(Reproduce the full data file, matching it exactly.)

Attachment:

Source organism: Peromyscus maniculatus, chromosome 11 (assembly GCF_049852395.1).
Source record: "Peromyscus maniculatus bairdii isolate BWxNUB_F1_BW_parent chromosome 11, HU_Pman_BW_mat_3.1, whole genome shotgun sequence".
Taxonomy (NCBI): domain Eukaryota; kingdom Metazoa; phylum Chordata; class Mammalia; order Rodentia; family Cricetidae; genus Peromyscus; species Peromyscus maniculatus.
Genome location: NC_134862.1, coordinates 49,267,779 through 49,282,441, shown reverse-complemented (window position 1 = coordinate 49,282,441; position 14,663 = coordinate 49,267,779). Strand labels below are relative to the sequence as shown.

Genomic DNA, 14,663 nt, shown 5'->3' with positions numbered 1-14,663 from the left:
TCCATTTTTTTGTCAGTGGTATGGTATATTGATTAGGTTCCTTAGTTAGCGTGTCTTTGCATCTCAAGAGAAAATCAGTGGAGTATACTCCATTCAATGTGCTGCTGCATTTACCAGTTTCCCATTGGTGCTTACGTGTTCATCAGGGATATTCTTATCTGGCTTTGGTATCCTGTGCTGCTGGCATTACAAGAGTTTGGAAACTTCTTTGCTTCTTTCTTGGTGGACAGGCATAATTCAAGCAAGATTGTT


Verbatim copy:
Source organism: Peromyscus maniculatus, chromosome 11 (assembly GCF_049852395.1).
Source record: "Peromyscus maniculatus bairdii isolate BWxNUB_F1_BW_parent chromosome 11, HU_Pman_BW_mat_3.1, whole genome shotgun sequence".
Taxonomy (NCBI): domain Eukaryota; kingdom Metazoa; phylum Chordata; class Mammalia; order Rodentia; family Cricetidae; genus Peromyscus; species Peromyscus maniculatus.
Genome location: NC_134862.1, coordinates 49,267,779 through 49,282,441, shown reverse-complemented (window position 1 = coordinate 49,282,441; position 14,663 = coordinate 49,267,779). Strand labels below are relative to the sequence as shown.

Genomic DNA, 14,663 nt, shown 5'->3' with positions numbered 1-14,663 from the left:
TCCATTTTTTTGTCAGTGGTATGGTATATTGATTAGGTTCCTTAGTTAGCGTGTCTTTGCATCTCAAGAGAAAATCAGTGGAGTATACTCCATTCAATGTGCTGCTGCATTTACCAGTTTCCCATTGGTGCTTACGTGTTCATCAGGGATATTCTTATCTGGCTTTGGTATCCTGTGCTGCTGGCATTACAAGAGTTTGGAAACTTCTTTGCTTCTTTCTTGGTGGACAGGCATAATTCAAGCAAGATTGTT